Empower Wisconsin | Sept. 2, 2020
By M.D. Kittle
MADISON — President Donald Trump came to Kenosha Tuesday to tell the riot-ravaged city and their worn and weary law enforcers that he stands with them and against “anti-police and anti-America forces.”
Trump came to the Lake Michigan city against the urging of liberals like Gov. Tony Evers who insisted the president’s presence would only “hinder our healing.”
For many, Trump’s trip to Kenosha — and his quick response to help quell the nightmarish “civil unrest” that swept through the community last week — was the help they had begged for.
For a Kenosha police force vilified by politicians, including Wisconsin’s governor, Trump’s visit was a welcome respite from the storm of abuse they’ve endured since the Aug. 23 officer-involved shooting of a black man sparked another costly battle in the left’s war on cops.
“Thank you for being a president who likes law enforcement,” Kenosha County Sheriff David Beth told Trump at a press conference.
The meeting with the media followed the chief executive’s tour of the damage and discussions with the hard hit business owners and local and state officials. Trump announced a federal aid package, including $4 million to help broken businesses, $1 million to assist local law enforcement, and another $42 million statewide to hire more prosecutors and assist police to “hold criminals accountable.”
“Violent mobs demolished at least 25 businesses,” Trump said, hammering home the fact that the looting and burning of businesses and the assaults on police and citizens are “not acts of peaceful protest, but, really, domestic terror.”
In Trump fashion, he boasted about his administration’s quick response in sending federal assistance — after Evers had initially rejected the White House’s help. When federal agents were deployed and the governor finally called up enough National Guard members, the four days of anarchy that shook Kenosha’s Uptown District and the surrounding area dissipated.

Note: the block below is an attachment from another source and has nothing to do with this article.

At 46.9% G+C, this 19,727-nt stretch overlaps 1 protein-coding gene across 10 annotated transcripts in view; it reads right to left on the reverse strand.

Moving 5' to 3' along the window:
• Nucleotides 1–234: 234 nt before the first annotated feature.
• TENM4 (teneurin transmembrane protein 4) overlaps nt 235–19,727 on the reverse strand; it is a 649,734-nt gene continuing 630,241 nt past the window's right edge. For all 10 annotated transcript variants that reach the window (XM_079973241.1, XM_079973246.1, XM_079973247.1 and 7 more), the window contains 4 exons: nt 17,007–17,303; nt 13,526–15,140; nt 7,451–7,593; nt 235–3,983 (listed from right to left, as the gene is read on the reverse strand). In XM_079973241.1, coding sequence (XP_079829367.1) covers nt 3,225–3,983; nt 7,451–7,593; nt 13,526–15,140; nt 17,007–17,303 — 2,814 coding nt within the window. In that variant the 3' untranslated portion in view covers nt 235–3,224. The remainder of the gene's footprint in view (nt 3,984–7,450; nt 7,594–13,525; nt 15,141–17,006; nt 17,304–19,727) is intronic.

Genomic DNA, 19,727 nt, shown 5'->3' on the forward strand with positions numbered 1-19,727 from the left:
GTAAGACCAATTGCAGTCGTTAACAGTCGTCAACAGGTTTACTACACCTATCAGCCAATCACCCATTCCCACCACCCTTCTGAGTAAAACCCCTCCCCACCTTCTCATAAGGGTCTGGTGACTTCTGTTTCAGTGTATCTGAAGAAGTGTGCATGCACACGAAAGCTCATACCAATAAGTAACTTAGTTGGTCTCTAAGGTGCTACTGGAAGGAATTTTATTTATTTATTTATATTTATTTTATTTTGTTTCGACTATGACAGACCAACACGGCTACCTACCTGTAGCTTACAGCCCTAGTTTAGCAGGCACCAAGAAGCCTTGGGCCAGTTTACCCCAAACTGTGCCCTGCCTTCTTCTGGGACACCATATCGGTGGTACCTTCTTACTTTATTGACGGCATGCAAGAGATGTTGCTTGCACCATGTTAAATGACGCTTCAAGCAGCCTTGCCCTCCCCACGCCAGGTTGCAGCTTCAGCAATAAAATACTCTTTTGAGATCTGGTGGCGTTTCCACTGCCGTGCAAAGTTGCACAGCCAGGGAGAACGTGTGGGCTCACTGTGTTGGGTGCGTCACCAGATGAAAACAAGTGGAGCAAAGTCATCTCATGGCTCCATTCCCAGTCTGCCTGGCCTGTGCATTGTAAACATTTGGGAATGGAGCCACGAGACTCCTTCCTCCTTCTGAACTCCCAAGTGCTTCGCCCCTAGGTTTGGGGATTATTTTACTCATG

“You went through hell a few days ago,” Trump said. “We’re safe because of law enforcement, and we have to condemn the anti-police rhetoric.”
Attorney General William Barr also made the trip. It was federal marshals who assisted local law enforcement in arresting a caravan of out-of-state demonstrators suspected of coming to Kenosha to add to the city’s troubles. While the mainstream media has painted the nine individuals arrested as peaceful members of a Black Lives Matter food service group that provides meals to protesters, they couldn’t fully explain why “Food Riot” vehicles contained illegal fireworks, drugs and multiple cans of gasoline.
Barr noted that a majority of the 175 people arrested during last week’s riots were from out of town. He said federal agents had been picking up information of “violent instigators” coming from California, Washington State, Chicago, and elsewhere.”
The attorney general reiterated that his agency and state law enforcement will thoroughly investigate the officer shooting of Jacob Blake, the 29-year-old black man who police have said resisted arrest on multiple occasions during a “domestic incident.” Barr said the process must be dispassionate and follow the facts.
“We do not allow judgements to be reached because of mob violence,” he said.
U.S. Rep Bryan Steil (R-Janesville), who represents Kenosha as part of the 1st Congressional District, spoke of the desperation of community members begging for relief from the rioting. He said he reached out to Trump, and seven minutes later the president was on the phone offering to send help.
“Ultimately, when that offer was accepted (by Evers), you made clear to the criminal element that Kenosha meant business,” the congressman told the president.
Trump had a message for other U.S. cities, run by liberals and reeling from disorder. He specifically addressed the violent protests in Portland, which has been under constant assault by militant leftists for more than 100 days.
“We’re tired of watching it,” the president said, urging Oregon officials to seek federal law enforcement assistance. He hinted that if the chaos continues, his administration will have to act. He said the mayor and the governor continue to turn down his offers of help, and he doesn’t know if it’s political but it “certainly isn’t common sense.”
“We’ve seen tremendous violence,” the president said. “I keep hearing about peaceful protests and then I come to places like this and the town is burned down.”
Featured photo courtesy USA Today Network